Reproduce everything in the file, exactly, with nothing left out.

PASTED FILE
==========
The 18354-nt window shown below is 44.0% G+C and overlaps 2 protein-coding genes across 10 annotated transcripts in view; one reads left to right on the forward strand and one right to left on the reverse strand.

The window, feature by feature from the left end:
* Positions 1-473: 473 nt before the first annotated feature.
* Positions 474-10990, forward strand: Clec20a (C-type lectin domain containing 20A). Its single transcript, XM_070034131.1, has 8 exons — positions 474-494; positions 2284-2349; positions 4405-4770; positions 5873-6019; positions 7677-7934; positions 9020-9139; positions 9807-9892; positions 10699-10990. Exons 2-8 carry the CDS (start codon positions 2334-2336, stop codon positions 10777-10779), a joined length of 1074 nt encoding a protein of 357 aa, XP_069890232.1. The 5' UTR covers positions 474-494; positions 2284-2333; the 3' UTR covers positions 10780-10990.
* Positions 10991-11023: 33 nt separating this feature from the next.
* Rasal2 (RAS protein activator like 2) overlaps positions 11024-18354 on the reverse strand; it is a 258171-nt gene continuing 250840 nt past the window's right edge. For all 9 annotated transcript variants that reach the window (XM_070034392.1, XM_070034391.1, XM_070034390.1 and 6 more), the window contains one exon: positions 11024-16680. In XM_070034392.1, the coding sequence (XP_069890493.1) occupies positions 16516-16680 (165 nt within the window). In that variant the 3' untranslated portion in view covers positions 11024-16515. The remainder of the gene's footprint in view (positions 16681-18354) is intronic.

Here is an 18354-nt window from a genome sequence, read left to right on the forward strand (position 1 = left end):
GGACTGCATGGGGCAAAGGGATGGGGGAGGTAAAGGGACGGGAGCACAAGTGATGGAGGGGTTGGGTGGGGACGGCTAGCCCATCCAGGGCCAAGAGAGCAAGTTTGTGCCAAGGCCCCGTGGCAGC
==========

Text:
The 18354-nt window shown below is 44.0% G+C and overlaps 2 protein-coding genes across 10 annotated transcripts in view; one reads left to right on the forward strand and one right to left on the reverse strand.

The window, feature by feature from the left end:
* Positions 1-473: 473 nt before the first annotated feature.
* Positions 474-10990, forward strand: Clec20a (C-type lectin domain containing 20A). Its single transcript, XM_070034131.1, has 8 exons — positions 474-494; positions 2284-2349; positions 4405-4770; positions 5873-6019; positions 7677-7934; positions 9020-9139; positions 9807-9892; positions 10699-10990. Exons 2-8 carry the CDS (start codon positions 2334-2336, stop codon positions 10777-10779), a joined length of 1074 nt encoding a protein of 357 aa, XP_069890232.1. The 5' UTR covers positions 474-494; positions 2284-2333; the 3' UTR covers positions 10780-10990.
* Positions 10991-11023: 33 nt separating this feature from the next.
* Rasal2 (RAS protein activator like 2) overlaps positions 11024-18354 on the reverse strand; it is a 258171-nt gene continuing 250840 nt past the window's right edge. For all 9 annotated transcript variants that reach the window (XM_070034392.1, XM_070034391.1, XM_070034390.1 and 6 more), the window contains one exon: positions 11024-16680. In XM_070034392.1, the coding sequence (XP_069890493.1) occupies positions 16516-16680 (165 nt within the window). In that variant the 3' untranslated portion in view covers positions 11024-16515. The remainder of the gene's footprint in view (positions 16681-18354) is intronic.

Here is an 18354-nt window from a genome sequence, read left to right on the forward strand (position 1 = left end):
GGACTGCATGGGGCAAAGGGATGGGGGAGGTAAAGGGACGGGAGCACAAGTGATGGAGGGGTTGGGTGGGGACGGCTAGCCCATCCAGGGCCAAGAGAGCAAGTTTGTGCCAAGGCCCCGTGGCAGC